The Inaugural Conference of the Association for Chinese Animation Studies was originally held online between March 1 and May 12, 2021 (Hong Kong time). We had 70 speakers and 553 public registrants from 32 countries and regions. Here is the trailer for the conference:
The rescreening will take place between July 12 and August 4, 2021 (Hong Kong time). Each panel will be rescreened at two different time slots on that day: 9am-12noon and 16:00pm-19:00pm, Hong Kong time. Each time slot will have a designated Zoom ID. Please use the same Zoom ID at the designated time slot for all panels.
The anonymous women were numbered according to how attractive the artist Song Ta found them. Copyright Song Ta
An art gallery in the Chinese city of Shanghai has apologised for promoting an exhibit that ranked images of women from “prettiest to ugliest”.
The video artwork “Uglier and Uglier”, by male artist Song Ta, featured about 5,000 images and videos of women in real life on a university campus. The artist then ranked them according to how attractive he found them.
After an outcry on social media, the OCAT Shanghai gallery said it had removed the exhibit.
“After receiving criticism, we re-evaluated the content of this artwork and the artist’s explanation, we found it disrespected women, and the way it was shot has copyright infringement issues,” the museum said on China’s Weibo social media platform. Continue reading →
The animation industry is always in crisis in China. Every so often an article appears bemoaning the state of Chinese animation (this one also looks like a promotion for a new department– another important factor in Chinese animation, educational institutions promoting media programs meant to feed the domestic animation industry). The message is generally the same. Once upon a time there was a Golden Age, now things are more dispersed, audiences in China are critical of domestic animation, and the movie isn’t a blockbuster like a film by Disney or Studio Ghibli.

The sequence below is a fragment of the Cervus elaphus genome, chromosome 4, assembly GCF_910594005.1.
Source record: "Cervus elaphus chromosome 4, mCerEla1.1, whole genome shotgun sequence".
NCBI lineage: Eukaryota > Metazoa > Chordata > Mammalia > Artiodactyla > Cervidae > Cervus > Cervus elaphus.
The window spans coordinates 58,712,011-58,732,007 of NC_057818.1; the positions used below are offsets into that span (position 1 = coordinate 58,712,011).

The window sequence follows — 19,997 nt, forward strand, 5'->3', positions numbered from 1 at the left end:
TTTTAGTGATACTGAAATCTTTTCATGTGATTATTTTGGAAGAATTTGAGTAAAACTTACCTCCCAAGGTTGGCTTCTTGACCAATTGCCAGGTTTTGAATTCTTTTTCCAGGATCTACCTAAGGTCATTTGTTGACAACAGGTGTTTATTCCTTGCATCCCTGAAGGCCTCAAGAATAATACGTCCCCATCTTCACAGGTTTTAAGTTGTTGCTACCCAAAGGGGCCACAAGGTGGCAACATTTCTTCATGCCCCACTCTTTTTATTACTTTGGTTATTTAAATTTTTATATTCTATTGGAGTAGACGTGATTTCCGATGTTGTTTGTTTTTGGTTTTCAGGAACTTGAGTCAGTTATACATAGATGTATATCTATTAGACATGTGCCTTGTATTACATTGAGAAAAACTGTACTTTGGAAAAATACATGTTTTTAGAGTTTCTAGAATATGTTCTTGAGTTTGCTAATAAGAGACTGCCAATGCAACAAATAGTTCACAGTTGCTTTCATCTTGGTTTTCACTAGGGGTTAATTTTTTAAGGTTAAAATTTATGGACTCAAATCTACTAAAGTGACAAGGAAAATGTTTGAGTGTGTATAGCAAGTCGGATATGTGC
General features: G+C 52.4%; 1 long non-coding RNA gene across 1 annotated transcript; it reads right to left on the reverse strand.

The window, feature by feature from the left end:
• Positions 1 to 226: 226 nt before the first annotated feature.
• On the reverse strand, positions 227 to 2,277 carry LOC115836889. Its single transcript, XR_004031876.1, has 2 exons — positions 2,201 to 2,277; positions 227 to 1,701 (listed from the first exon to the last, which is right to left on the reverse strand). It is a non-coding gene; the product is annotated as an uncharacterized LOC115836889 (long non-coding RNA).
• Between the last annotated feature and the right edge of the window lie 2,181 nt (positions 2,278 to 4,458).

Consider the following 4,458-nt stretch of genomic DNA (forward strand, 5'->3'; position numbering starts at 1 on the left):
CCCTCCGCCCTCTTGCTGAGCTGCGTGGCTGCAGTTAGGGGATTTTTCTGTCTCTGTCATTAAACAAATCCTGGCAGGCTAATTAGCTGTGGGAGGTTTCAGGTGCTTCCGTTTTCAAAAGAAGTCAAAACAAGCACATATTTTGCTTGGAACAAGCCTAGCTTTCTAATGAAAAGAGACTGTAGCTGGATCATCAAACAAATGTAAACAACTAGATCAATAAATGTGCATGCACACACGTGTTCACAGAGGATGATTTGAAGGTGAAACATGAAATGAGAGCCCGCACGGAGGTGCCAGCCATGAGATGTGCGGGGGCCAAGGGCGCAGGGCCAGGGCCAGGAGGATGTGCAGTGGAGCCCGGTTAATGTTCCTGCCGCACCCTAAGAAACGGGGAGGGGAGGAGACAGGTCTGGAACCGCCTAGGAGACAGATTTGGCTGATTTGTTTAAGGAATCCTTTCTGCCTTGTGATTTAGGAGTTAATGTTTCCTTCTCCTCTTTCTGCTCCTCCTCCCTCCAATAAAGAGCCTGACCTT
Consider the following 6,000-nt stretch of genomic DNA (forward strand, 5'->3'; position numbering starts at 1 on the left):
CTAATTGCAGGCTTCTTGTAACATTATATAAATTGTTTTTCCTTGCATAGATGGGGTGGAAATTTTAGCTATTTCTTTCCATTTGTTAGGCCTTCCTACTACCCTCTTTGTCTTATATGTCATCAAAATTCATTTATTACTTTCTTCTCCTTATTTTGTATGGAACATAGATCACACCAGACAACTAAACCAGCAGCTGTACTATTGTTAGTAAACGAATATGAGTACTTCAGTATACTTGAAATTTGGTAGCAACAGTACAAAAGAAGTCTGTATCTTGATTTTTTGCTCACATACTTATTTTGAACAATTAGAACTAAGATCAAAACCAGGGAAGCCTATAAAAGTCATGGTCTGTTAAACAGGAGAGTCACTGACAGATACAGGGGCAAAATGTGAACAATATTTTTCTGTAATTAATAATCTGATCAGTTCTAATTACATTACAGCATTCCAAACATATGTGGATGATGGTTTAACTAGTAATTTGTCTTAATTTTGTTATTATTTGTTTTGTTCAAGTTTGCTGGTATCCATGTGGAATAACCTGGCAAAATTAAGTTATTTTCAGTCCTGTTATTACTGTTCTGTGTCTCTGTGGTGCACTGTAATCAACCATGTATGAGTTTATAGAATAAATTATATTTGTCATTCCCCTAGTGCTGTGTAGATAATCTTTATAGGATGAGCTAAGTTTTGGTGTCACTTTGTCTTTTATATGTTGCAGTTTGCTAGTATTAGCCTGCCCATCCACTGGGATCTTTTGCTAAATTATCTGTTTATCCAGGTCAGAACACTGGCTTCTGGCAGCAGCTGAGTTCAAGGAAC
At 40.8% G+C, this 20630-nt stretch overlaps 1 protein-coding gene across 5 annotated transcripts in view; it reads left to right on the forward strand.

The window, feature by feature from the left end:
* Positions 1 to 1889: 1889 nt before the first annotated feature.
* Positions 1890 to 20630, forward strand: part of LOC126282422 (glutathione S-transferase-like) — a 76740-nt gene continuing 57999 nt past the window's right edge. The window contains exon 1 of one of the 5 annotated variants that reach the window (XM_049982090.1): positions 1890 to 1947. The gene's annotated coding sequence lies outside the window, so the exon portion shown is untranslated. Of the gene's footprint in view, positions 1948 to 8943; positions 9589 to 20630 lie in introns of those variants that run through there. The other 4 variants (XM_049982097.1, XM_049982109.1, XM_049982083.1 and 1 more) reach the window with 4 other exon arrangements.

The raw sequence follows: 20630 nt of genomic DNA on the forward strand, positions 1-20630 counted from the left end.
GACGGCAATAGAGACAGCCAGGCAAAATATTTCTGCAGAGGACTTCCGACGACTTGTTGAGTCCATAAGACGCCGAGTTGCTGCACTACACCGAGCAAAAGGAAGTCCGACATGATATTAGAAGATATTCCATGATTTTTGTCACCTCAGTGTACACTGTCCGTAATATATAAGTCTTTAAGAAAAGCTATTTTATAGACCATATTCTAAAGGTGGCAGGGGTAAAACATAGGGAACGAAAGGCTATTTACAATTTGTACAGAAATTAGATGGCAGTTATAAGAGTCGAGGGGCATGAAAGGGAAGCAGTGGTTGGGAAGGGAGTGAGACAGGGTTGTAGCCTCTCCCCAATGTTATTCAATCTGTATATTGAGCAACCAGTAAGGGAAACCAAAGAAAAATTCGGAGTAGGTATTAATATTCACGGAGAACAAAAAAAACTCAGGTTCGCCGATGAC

The Golden Age is often represented by Havoc in Heaven aka Uproar in Heaven: “[w]ith its stunning visuals and beautiful music inspired by Peking Opera, [the film] received numerous awards, as well as widespread domestic and international recognition.”
Sure. Once the country opened up and sent the film abroad in the late 1970s and viewers could watch the film abroad and in China, everyone loved Uproar, until they kept playing it on TV over and over and even the kids got sick of it. Uproar was produced in two parts in 1961 & 1964 (Olga Bobrowska* does an excellent reading of the films as such). The first part was well received, the second part not so much. Might have had something to do with the Red Guards appropriating the public domain Monkey King for their own revolutionary activities.
Can animators in China learn anything from Uproar, DIsney, and Studio Ghibli? Will the most recent animation studio/institution create that ever illusive recipe to become the next global blockbuster?
*See Olga Bobrowska, “Maoist Remoulding of the Legend of Monkey King, or Analyzing Ideological Implications of Wan Laiming’s Havoc in Heaven,” in Twisted Dreams of History,V4 Perspective on Propaganda, Ideology, and Animation, Kraków: Wydawnictwa AGH (AGH University of Science and Technology Press, 2019): 83-104.